June 28, 2005
American companies find manners still matter
By Ellen Wulfhorst
GOSHEN, N.Y. (Reuters) - Business etiquette coach BarbaraPachter likes to tell the story of a financial executive who,dining with a potential client, licked his knife clean at theend of the meal.
"It was a $30 million dollar lick," she said at a recentetiquette seminar in Goshen, New York, referring to the valueof the deal the executive lost by offending the potentialcustomer.
Businesses are turning to etiquette training to boost theirbottom line, according to the coaches who train employees oneverything from shaking hands to buttering bread.
Simply put, better-behaved employees are more valuable thanbrutish oafs, they say.
"Etiquette is saying that it's really OK to be nice," saidPeter Post, the great-grandson of etiquette's grand dame EmilyPost and himself a writer and lecturer on business etiquette.
"We've had an attitude in this country that being nice wassomehow counter-productive to good business, to beingsuccessful," he said, adding, "In fact, being nice is a way tobe much more successful in business. It has real bottom-line,dollar value."
He's seen demand for etiquette training boom in recentyears, he added.
"We've heard over and over from corporations who haveemployees with all these skills but can't let them take aclient out to lunch," Post said. "I get calls every week."
In suburban New York, employees of Elant Inc., which runshealth and housing facilities for the elderly, have beenstudying etiquette since the company decided to slash itsadvertising budget and send staff into the community to drum upbusiness through word of mouth.
Sent out to join civic groups and meet people, employeessoon complained they were uncomfortable networking andsocializing, so the company turned to an etiquette coach, ElantChief Executive Donna Case-McAleer said. "It's a lost art," shesaid.
Elant employees recently attended a day-long seminar tohear Pachter answer an array of etiquette questions:
--What accessories do people notice first? Watches andpens.
--Where should empty foil butter wrappers go? Fold the foilwrappers in half and place them under the bread plate.
--How does one eat spaghetti at a business dinner? Don'teven touch spaghetti; it's too messy.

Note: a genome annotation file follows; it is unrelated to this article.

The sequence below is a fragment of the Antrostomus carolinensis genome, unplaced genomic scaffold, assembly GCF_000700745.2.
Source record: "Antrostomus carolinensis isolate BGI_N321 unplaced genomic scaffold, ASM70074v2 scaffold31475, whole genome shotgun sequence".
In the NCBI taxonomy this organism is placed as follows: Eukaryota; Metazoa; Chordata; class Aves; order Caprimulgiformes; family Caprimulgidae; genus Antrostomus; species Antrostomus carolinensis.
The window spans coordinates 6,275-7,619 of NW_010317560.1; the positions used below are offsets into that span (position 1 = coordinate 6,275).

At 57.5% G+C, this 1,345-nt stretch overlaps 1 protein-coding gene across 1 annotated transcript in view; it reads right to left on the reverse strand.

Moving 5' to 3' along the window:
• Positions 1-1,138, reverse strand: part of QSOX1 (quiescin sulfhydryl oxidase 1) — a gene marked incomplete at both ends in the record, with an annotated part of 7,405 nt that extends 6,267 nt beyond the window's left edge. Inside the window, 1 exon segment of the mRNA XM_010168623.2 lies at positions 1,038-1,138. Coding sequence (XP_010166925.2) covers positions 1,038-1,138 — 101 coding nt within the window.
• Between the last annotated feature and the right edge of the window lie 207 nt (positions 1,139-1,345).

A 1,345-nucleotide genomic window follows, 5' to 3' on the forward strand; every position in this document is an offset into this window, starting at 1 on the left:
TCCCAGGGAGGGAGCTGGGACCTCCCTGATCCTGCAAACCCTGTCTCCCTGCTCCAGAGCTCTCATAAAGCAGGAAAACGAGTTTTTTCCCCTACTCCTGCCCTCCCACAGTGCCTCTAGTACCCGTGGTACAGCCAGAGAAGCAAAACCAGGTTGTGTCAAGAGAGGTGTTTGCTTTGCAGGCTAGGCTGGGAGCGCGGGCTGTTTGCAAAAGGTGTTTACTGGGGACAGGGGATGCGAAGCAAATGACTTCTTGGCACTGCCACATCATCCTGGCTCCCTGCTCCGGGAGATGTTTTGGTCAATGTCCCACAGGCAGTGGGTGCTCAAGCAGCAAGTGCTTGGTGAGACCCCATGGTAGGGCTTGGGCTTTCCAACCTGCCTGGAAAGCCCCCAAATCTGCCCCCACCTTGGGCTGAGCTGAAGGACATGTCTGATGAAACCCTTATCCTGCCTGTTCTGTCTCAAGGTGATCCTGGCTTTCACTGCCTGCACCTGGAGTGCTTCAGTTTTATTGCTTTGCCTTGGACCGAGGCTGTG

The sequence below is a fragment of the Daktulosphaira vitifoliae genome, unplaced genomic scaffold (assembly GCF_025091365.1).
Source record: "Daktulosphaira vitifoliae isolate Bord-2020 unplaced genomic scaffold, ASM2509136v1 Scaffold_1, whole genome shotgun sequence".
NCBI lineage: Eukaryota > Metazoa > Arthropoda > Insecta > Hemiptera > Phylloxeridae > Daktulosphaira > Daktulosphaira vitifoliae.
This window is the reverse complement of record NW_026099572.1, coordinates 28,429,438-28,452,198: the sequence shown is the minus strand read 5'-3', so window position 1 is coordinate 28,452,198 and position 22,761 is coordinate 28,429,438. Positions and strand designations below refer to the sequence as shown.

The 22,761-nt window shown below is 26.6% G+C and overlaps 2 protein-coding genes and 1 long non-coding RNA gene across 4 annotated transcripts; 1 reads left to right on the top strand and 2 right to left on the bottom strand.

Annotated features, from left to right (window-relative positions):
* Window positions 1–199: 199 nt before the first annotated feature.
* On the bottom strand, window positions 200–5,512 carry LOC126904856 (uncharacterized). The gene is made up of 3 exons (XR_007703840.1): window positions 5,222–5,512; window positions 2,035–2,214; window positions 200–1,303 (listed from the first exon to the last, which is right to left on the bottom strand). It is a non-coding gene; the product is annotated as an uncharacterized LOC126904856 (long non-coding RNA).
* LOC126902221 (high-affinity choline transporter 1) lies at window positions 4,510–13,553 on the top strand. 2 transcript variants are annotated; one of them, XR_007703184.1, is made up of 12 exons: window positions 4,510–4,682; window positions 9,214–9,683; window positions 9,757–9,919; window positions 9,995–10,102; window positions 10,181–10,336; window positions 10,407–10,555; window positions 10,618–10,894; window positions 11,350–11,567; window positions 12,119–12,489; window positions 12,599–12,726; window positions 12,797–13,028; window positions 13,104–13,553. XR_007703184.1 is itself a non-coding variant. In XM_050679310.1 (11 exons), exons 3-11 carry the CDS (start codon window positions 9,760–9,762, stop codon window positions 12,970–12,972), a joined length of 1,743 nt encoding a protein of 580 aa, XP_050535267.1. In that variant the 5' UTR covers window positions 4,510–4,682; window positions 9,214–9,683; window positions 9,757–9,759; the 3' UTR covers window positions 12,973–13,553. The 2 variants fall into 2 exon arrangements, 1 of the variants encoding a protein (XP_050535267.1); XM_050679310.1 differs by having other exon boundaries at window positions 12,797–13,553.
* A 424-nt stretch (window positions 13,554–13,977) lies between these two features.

--Should a man be told that his fly is open? Yes, peopleshould be always informed of zipper failure.
Listening, Elant administrator Laurence LaDue said he waswell aware of his own etiquette failings. "I don't speak up,I'm guilty of the 'ums,' and I'm a fidgeter," he said.
Jan Davis, new to Elant management, found herselfpracticing her handshake with some tips from the coach.
"I've never been in the corporate world before. I've got alot I need to learn," she said.
In a telling development in the world of businessetiquette, Post said he has just added a chapter on ethics tothe business etiquette book he first published six years ago.
Not paying attention to ethics, he said, can be costly. Just look at Tyco International Ltd.'s Dennis Kozlowski, facingprison for stealing the company's money, he said. The formerchief executive could have used a little etiquette, he said.
"We teach people to think before they act. My guess is hewasn't thinking. He was doing. But unfortunately we'reresponsible for our actions, and now he's responsible for his,"Post said after a recent lecture in New York.
Experts say modern etiquette is different from just a fewyears ago. Women's roles have changed, families spend less timein such settings as sit-down meals, children of working parentsoften fend for themselves and television and movies glorifyprofanity and rough-and-tumble behavior.
"If I asked my mother where she learned manners from, itwas probably from Sunday dinner, and I don't think you findthat today," said Susan Schulmerich, an Elant vice president."In many ways, we're missing a lot in our informal society andloss or tradition."
BACK TO BASICS
Pachter said she often has to go back to basics. "I amamazed I have to tell people to say please and thank you," shesaid. "Somewhere between childhood and adulthood, we stop usingthose words."
Listening to Post, businesswoman Dale Marcovitz said shewished her company, a huge retailer, would train employees.
"I'm from the old school and social graces, or the lack of,is what I notice the most, she said.
A study of people who experienced incivility at work,conducted by the University of North Carolina at Chapel Hill'sKenan-Flagler Business School, showed how costly it can be.
One in five said they worked less hard as a result ofrudeness at work, and one in 10 spent less time at the office.Nearly half considered changing jobs, and more than 10 percentdid so, the study found.
"It's more than just telling a person the rules," saidPost. "Etiquette does have value for people. Etiquette makesyou a successful person."